That said, the time is running out for the Dolphins to put together a cohesive unit underneath GM Chris Grier. Grier’s recent drafts haven’t exactly borne the best results, especially their supposed franchise-altering 2020 draft; The jury is still out on a solid but unspectacular Tagovailoa, tackle Austin Jackson has been underwhelming in his second year (51.3 PFF grade) and the offensive line as a whole has been pretty porous.
Couple those draft returns with the fact that the Dolphins are pretty mediocre defensively and will have a lot of holes to fill next offseason (only 35 players under contract entering the new league year), and Miami has a first-round pick (49ers via pre-draft trade in 2021).
The Dolphins also have an extra 2023 first-rounder courtesy of that same pre-draft trade to San Fran, but there are just too many holes for Miami to fill right now and in the coming years to bankrupt their top draft capital to acquire Watson.
Should: Denver Broncos
The Broncos defense isn’t great, despite having the NFL’s highest-paid unit. Still, the team has plenty of young pieces that could grow under Vic Fangio’s watch, and with an elite quarterback like Watson at the helm, the team could turn the corner and fast.
On offense, the Broncos have continued the churn of finding the next franchise passer. Here’s a list of guys who have started since Peyton Manning retired following 2015:
- Trevor Siemian
- Paxton Lynch
- Brock Osweiler
- Case Keenum
- Joe Flacco
- Drew Lock
- Brandon Allen
- Brett Rypien
- Jeff Driskel
- Kendall Hinton (COVID start)
- Teddy Bridgewater
…and there’s more than a good chance that they’ll move onto QB No. 12 this offseason.
The Broncos feature several tremendously talented wide receivers (Jerry Jeudy, KJ Hamler, Courtland Sutton) and a solid tight end in Noah Fant, so the pieces around the quarterback are certainly there, should Watson want to win in the immediate and waive his no-trade clause to head to a division that already has three excellent quarterbacks.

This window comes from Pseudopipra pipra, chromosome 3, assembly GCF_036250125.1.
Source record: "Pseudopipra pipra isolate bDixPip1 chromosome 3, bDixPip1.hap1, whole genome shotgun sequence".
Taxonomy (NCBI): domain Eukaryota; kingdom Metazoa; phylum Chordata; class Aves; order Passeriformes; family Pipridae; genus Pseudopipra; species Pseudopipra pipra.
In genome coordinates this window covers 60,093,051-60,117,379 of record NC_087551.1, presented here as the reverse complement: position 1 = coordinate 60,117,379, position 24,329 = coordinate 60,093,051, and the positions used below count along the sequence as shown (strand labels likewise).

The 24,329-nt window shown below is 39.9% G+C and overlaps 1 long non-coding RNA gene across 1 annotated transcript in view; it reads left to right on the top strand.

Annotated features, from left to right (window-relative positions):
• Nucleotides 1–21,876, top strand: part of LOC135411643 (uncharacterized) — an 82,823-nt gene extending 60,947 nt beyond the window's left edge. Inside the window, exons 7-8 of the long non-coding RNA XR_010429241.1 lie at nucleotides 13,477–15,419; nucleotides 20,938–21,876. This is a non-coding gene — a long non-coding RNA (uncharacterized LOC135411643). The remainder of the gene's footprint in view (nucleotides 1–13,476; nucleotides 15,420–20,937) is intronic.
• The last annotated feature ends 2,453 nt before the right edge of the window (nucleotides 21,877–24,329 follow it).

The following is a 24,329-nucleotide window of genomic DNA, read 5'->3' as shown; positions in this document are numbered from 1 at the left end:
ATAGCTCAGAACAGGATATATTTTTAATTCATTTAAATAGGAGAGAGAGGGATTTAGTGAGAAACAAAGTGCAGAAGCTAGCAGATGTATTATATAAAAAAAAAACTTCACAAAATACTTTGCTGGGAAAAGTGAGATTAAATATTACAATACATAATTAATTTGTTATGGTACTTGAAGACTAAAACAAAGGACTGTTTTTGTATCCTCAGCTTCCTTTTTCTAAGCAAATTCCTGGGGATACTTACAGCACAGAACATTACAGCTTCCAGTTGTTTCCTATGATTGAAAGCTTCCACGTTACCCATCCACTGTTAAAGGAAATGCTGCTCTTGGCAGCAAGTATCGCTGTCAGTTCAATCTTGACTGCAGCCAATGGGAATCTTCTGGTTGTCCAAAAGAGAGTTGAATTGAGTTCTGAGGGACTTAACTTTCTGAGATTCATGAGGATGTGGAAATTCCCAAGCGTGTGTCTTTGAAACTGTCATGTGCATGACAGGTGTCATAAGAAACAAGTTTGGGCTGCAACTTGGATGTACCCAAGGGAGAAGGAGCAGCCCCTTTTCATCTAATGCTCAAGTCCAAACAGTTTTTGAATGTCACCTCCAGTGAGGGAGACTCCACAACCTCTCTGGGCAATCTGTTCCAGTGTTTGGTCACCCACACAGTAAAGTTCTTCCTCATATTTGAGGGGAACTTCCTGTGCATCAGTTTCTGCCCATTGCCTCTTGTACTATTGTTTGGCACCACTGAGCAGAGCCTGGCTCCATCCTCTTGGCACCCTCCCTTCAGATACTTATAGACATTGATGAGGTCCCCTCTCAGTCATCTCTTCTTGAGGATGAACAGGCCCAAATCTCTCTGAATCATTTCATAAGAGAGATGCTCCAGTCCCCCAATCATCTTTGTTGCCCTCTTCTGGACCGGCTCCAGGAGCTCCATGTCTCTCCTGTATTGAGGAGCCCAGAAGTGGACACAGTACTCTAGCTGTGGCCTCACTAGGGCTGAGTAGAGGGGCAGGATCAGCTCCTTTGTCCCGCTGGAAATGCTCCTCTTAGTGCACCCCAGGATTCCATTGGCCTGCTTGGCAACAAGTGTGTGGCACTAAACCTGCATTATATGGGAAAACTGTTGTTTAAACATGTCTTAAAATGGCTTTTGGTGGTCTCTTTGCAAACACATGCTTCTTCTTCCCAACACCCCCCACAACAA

A trade for Watson would help the Broncos now and moving forward, and would probably help position them better for the postseason this year than any other team currently trying to trade for him.
MORE: What to know about Deshaun Watson lawsuits
Shouldn’t: Philadelphia Eagles
Jalen Hurts is in the midst of an uneven sophomore season as Eagles starter, but he’s not the reason that the Eagles should keep their picks.
The Eagles are sitting pretty with two first-rounder (and potentially three, via the Carson Wentz trade) in the nest for the 2022 draft. Would it be worth giving away all three picks for Watson now? Probably not.
First-year head coach Nick Sirianni should be given the opportunity to help build a roster in his vision underneath Howie Roseman. The early returns aren’t bad, especially with wideout Devonta Smith. While Hurts probably won’t turn out to be the long-term solution for the Eagles moving forward and the 2022 Draft is light on passers, there could be a player (or two) who ascends up draft boards between now and then.
That would also give the Eagles and Roseman another pick or two to work with to rebuild the team on both sides of the ball, which is where the Eagles are heading by the looks of things.